Nurse’s Reforms Help Manage Psychiatric Patients in Crisis
One in an ongoing series.
The unit where Timothy Daley works at Einstein Medical Center Philadelphia is locked. The patients are there, not always voluntarily, because they have psychosis or schizophrenia or depression and some of them may want to hurt themselves or someone else.
Until recent years, it had been routine practice in the behavioral health setting to physically restrain psychiatric patients when they hit an emotional bottom – when they kicked a door or punched a wall, when they lashed out at another patient or a member of the staff.
Since Daley became nurse manager of the 30-bed adult inpatient unit two years ago, that hardly happens at Einstein anymore.
“I’m not a big proponent of putting patients in restraints,” Daley said. “Every one of our patients has endured some kind of trauma in their lives that has brought them to this point. Putting them in restraints is anti-therapeutic. It can be retraumatizing.”
Now, when patients need medication to calm down, they’re escorted to the “quiet room” and a nurse sits and talks with them while the meds take hold. The number of incidents of physical restraint has dropped to one a month; the unit recently went nearly 100 days without any at all.
Daley has initiated other reforms, as well. He helped co-found the hospital’s Therapeutic Response Team to educate staff how to understand and manage difficult patients. He created a meditation room on the adult psychiatric unit with a mural, comfortable furniture and religious reading materials available to patients. He revamped crisis de-escalation training for behavioral health staff by abandoning the lecture format presented to large groups and substituting smaller, interactive workshops.
“He has certainly helped move the needle with how we provide care to psychiatric patients who often are marginalized in their communities,” said Shamit Chaki, LSW, director of Einstein’s Crisis Response Center.
For Daley, it’s about respecting and understanding every patient, a philosophy which has been tested under extraordinary circumstances. As a nurse in the U.S. Navy active reserve, he spent nine months at Guantanamo Bay providing medical treatment to people held in the military detention center after 9/11.
“That was very challenging,” he said. “I treated everybody with humanity. I didn’t want to know what they were about prior to coming to Guantanamo Bay. That philosophy served me well.”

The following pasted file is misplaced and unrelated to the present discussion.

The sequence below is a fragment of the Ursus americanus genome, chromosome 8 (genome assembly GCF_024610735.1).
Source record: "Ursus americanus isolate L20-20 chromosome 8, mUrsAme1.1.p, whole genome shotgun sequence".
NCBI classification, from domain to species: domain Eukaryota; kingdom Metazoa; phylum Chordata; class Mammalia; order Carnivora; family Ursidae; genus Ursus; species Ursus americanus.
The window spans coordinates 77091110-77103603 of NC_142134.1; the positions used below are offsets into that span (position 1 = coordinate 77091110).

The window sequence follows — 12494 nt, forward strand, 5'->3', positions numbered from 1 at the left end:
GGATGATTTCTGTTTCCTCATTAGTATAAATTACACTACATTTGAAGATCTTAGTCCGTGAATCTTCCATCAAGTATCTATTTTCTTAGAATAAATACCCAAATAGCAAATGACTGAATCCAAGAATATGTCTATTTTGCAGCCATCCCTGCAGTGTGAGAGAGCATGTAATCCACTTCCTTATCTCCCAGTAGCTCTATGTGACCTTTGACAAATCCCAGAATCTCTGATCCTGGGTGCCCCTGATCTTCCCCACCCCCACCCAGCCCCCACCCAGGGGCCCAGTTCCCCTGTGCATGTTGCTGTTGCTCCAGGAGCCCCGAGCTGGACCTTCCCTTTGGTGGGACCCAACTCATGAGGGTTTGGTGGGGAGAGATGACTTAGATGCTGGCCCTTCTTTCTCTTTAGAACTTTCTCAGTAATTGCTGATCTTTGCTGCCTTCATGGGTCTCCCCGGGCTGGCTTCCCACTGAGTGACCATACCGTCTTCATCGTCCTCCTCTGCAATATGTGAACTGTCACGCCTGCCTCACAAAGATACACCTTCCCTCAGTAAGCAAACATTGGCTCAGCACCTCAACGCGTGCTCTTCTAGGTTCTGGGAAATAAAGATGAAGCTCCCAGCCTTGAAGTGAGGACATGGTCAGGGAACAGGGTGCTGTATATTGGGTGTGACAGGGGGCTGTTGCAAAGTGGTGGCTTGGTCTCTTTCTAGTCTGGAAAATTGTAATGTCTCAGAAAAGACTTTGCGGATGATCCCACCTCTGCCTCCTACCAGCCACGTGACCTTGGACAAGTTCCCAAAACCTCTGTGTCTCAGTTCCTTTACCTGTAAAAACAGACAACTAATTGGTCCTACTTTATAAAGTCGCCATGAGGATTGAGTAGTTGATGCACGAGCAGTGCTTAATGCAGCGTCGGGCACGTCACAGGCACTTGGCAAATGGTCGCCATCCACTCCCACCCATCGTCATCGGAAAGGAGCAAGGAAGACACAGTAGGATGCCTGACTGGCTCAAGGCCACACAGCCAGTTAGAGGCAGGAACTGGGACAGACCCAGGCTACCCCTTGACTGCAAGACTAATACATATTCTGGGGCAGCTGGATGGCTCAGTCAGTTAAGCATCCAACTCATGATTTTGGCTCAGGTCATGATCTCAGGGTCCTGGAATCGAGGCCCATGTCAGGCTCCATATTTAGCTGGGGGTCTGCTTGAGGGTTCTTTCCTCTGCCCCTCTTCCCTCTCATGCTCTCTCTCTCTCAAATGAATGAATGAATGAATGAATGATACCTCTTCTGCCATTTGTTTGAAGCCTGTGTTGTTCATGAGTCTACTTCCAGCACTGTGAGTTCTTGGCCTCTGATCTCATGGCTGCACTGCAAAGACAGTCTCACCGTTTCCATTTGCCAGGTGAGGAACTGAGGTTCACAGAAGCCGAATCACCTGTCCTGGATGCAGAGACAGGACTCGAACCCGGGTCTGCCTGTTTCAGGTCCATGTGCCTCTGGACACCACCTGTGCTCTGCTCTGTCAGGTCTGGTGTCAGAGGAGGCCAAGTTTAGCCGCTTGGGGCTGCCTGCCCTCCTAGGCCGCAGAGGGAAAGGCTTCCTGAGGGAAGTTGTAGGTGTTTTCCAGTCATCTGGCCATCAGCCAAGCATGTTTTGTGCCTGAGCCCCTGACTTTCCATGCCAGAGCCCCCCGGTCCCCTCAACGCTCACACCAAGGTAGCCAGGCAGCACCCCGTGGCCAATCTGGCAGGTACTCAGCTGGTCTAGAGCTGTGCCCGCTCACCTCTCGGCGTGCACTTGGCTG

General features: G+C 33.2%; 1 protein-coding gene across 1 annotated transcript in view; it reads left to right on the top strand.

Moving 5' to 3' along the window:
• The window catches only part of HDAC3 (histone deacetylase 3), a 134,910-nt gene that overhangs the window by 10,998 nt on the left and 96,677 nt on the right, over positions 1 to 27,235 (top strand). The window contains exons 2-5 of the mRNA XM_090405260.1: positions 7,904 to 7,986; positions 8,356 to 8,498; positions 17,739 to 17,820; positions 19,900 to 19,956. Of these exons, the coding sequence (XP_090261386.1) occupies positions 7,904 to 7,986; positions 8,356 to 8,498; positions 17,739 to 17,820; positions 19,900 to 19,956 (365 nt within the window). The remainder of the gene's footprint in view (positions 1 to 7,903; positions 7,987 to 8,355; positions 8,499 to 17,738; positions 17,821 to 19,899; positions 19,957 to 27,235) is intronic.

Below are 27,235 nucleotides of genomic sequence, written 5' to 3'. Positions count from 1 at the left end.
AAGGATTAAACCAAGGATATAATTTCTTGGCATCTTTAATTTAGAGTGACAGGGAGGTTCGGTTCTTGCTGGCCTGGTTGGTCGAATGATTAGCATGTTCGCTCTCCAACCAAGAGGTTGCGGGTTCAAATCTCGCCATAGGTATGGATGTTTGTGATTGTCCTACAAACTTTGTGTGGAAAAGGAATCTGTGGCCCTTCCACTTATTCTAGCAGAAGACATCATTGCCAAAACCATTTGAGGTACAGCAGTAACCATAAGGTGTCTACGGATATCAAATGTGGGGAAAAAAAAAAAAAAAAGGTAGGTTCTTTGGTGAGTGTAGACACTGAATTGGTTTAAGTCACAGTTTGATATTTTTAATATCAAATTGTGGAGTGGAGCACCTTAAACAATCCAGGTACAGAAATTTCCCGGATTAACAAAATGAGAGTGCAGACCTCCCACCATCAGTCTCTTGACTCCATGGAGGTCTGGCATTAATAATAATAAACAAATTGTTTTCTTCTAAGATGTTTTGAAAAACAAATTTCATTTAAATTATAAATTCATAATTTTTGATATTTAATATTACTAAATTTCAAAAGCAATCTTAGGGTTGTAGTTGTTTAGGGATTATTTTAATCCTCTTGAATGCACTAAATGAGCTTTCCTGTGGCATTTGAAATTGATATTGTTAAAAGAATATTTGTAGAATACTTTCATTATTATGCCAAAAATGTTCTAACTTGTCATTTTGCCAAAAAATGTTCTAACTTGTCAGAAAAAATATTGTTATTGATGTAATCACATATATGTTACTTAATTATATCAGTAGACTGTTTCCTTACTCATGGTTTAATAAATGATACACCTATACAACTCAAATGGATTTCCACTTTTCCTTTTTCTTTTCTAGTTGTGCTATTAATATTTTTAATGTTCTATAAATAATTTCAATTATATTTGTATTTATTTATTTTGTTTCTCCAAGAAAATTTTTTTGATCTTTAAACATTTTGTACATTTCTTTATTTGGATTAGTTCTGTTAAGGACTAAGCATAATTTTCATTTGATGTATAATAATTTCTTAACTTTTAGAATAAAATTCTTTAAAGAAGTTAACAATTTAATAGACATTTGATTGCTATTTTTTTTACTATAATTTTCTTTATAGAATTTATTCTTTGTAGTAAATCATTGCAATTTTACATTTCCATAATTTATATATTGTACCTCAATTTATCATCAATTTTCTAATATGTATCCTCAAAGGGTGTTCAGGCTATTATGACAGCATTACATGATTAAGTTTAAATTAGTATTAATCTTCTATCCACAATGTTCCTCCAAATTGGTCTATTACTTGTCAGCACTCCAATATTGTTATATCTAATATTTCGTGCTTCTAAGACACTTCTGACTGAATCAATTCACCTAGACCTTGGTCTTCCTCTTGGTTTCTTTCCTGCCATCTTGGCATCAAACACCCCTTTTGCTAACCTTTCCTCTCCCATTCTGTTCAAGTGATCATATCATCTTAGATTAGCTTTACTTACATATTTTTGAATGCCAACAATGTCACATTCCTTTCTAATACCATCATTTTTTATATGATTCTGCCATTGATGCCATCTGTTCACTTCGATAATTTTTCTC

Daley’s efforts at Einstein are propelled not only by compassion, but by pragmatism, too. His reforms have been instituted with an eye on patient satisfaction scores – which have improved under his tenure – because they determine in part how the hospital, and he, are evaluated.
But motivation comes naturally to Daley. On the first day of seventh grade, for instance, he took home his English and spelling workbooks and completed the lesson plans for the entire year. He still laments the fact that the teacher wouldn’t give him the next grade’s workbook but made him follow the lessons he’d already completed.
Daley always wanted to go into medicine and the military – his father and uncles served in Vietnam — but he delayed both goals because he and his wife had two sons while they were in college and he didn’t want anything to detract from raising them. “Time is the one thing you can’t get back,” he said.
But he eventually went to nursing school and joined the navy at the age of 37. Now he’s making up for lost time.
Daley has one-year, five-year and 10-year plan for his professional and military careers and he reviews his goals once a month.
He’s assistant officer in charge of his Naval unit and will become Officer in Charge in December. He’s completed half the courses at Penn State to receive his MSN and will then pursue his MBA. He has a part-time job at a children’s residential home, to obtain necessary Navy nursing credentials. Oh, and he’s training to run his first marathon.
“I’m a doer,” Daley said. “I like to get things done.” Daley is certainly getting things done at Einstein, to the benefit of the hospital and the vulnerable patients in his care.